"On the firing range during the third week of Advanced Individual Training, I put down the handgun I had been assigned and stood back from the shooting podium. The sergeant barked something barely intelligible about six years in Leavenworth Federal Prison for refusing a direct order. I repeated that I wasn't going to train myself to kill anybody. Like falling dominoes, every soldier on the range stopped to turn and look at me. The sergeant called me a coward. I said again that I wasn't going to shoot the pistol..." In August 1968, Ben Sherman - then an eighteen year old college sophomore - was drafted, yet another Midwestern boy called to serve his country in the rice paddies of Vietnam. After his attempt for conscientious objector status was refused by the draft board, Sherman distinguished himself almost immediately upon entering the military: he refused to fire a weapon. Instead, he told his superior officers that he was willing to serve in any capacity that would not require him to carry a gun. Within a few short weeks he found himself in swamps of Vietnam, working as a combat medic.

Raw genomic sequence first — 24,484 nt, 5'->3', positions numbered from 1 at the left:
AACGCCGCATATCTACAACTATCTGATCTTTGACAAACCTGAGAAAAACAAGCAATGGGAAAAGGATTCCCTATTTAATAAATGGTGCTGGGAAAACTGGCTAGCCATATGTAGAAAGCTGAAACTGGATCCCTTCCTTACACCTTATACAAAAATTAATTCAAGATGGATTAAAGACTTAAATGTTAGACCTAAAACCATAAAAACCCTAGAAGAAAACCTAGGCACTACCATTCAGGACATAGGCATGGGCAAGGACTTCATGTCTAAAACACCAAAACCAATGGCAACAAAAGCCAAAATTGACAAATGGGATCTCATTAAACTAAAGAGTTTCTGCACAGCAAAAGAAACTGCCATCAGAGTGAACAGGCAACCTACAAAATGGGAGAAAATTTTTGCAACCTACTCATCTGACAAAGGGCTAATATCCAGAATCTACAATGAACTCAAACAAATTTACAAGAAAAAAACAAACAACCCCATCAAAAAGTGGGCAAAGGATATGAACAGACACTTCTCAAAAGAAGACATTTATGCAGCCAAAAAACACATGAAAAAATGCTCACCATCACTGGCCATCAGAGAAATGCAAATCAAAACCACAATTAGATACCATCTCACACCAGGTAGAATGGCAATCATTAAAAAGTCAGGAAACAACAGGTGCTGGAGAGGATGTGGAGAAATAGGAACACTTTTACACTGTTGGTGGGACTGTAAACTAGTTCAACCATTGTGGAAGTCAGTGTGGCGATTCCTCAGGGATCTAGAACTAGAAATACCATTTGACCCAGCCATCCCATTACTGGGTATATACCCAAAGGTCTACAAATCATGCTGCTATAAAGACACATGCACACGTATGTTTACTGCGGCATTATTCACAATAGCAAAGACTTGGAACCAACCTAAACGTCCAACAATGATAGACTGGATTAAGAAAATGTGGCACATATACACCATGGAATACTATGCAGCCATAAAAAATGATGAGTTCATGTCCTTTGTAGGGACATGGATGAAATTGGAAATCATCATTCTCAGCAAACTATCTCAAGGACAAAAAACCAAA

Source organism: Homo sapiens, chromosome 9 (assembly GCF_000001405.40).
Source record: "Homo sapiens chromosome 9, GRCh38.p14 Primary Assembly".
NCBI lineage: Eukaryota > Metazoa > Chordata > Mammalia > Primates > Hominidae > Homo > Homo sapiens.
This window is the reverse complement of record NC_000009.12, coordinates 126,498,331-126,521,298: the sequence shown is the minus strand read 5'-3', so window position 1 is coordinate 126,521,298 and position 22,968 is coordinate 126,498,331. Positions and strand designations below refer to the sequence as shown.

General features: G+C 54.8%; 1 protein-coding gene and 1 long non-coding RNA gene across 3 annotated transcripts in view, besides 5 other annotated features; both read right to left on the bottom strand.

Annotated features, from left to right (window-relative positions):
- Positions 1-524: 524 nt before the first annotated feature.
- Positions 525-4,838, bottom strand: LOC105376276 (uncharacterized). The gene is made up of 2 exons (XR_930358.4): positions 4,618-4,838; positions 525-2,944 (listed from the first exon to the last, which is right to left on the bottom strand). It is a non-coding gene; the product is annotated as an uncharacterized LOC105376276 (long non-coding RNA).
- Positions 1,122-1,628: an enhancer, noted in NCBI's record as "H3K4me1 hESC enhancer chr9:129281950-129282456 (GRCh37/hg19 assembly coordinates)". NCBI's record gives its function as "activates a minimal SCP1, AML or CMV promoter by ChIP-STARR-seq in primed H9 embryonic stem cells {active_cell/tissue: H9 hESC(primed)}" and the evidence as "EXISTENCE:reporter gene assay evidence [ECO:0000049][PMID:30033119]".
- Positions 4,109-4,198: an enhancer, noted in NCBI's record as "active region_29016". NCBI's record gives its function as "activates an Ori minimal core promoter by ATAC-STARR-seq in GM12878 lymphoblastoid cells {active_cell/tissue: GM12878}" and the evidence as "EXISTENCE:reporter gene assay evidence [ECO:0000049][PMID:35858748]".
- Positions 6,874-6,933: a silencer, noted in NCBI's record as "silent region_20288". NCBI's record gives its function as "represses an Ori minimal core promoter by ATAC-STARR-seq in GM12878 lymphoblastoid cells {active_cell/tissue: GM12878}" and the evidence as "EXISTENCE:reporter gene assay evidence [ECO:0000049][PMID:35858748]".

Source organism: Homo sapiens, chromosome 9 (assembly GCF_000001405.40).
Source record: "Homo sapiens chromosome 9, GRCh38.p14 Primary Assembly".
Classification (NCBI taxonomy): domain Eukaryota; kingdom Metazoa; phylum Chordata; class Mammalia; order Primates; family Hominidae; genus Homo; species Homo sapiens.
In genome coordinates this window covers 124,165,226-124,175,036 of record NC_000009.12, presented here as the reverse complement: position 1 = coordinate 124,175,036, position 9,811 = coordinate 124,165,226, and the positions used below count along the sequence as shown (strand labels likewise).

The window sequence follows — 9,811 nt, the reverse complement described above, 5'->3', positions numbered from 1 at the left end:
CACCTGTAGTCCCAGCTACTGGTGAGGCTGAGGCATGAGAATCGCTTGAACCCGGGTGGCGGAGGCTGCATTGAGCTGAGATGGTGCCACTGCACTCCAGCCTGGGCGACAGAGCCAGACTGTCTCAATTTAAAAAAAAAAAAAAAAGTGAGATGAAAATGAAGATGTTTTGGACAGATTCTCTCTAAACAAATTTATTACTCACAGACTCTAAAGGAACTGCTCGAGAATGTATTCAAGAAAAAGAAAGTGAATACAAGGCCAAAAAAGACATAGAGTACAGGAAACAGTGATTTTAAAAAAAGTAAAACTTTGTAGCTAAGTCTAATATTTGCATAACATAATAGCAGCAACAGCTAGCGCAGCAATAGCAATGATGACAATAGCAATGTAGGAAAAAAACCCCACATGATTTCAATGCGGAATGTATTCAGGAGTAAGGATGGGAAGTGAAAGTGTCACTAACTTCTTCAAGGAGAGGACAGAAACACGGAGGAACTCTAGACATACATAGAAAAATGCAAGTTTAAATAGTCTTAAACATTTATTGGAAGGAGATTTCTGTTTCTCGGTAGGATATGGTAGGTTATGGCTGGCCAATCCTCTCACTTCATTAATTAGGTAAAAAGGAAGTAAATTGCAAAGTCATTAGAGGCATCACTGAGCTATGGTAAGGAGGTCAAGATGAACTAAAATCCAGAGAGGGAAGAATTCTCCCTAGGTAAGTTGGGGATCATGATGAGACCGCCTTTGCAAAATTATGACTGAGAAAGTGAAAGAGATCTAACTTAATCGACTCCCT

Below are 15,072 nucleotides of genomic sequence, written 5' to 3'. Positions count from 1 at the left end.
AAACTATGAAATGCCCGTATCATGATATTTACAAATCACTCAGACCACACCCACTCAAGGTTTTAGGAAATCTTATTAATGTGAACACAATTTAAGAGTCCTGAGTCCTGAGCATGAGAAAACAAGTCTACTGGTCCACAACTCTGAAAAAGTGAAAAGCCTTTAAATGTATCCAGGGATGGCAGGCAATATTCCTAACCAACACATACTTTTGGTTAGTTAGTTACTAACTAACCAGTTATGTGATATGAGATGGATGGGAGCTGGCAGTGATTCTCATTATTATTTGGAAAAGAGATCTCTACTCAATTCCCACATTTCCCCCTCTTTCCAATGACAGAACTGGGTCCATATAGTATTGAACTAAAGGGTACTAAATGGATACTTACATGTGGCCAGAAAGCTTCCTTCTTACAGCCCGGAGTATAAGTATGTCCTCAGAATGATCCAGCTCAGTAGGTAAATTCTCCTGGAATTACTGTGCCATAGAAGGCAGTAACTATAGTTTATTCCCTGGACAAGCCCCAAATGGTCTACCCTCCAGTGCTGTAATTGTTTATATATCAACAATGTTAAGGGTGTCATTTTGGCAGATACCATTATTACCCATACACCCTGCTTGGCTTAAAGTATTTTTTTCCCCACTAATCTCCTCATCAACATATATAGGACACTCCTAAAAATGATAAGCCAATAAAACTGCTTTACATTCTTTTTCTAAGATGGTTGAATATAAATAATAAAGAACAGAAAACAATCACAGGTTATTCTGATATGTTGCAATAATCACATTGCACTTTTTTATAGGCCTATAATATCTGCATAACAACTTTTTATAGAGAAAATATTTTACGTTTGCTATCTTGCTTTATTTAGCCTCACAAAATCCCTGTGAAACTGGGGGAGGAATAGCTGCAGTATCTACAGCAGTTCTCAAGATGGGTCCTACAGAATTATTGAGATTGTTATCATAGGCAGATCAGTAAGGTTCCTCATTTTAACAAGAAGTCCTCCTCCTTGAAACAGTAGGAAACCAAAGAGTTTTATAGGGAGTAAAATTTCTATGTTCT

From his start in the morgue, cleaning the bodies of fallen soldiers before they were sent home for burial, to operating on dying men while under front line fire, Sherman's story captures the sounds, smells, and terror of Vietnam as experienced by so many American soldiers who ended up in Vietnam without wanting to be there. Written with a rare combination of humor, honesty, and intelligence, Medic offers a glimpse into a world where unrelenting pressure and unbearable circumstances were commonplace, where heroes fell on the battlefield daily, and where one man struggled to keep his conscience clear in the face of unspeakable horror.
- Publication Date:
- 15 / 07 / 2004
- 106 x 174mm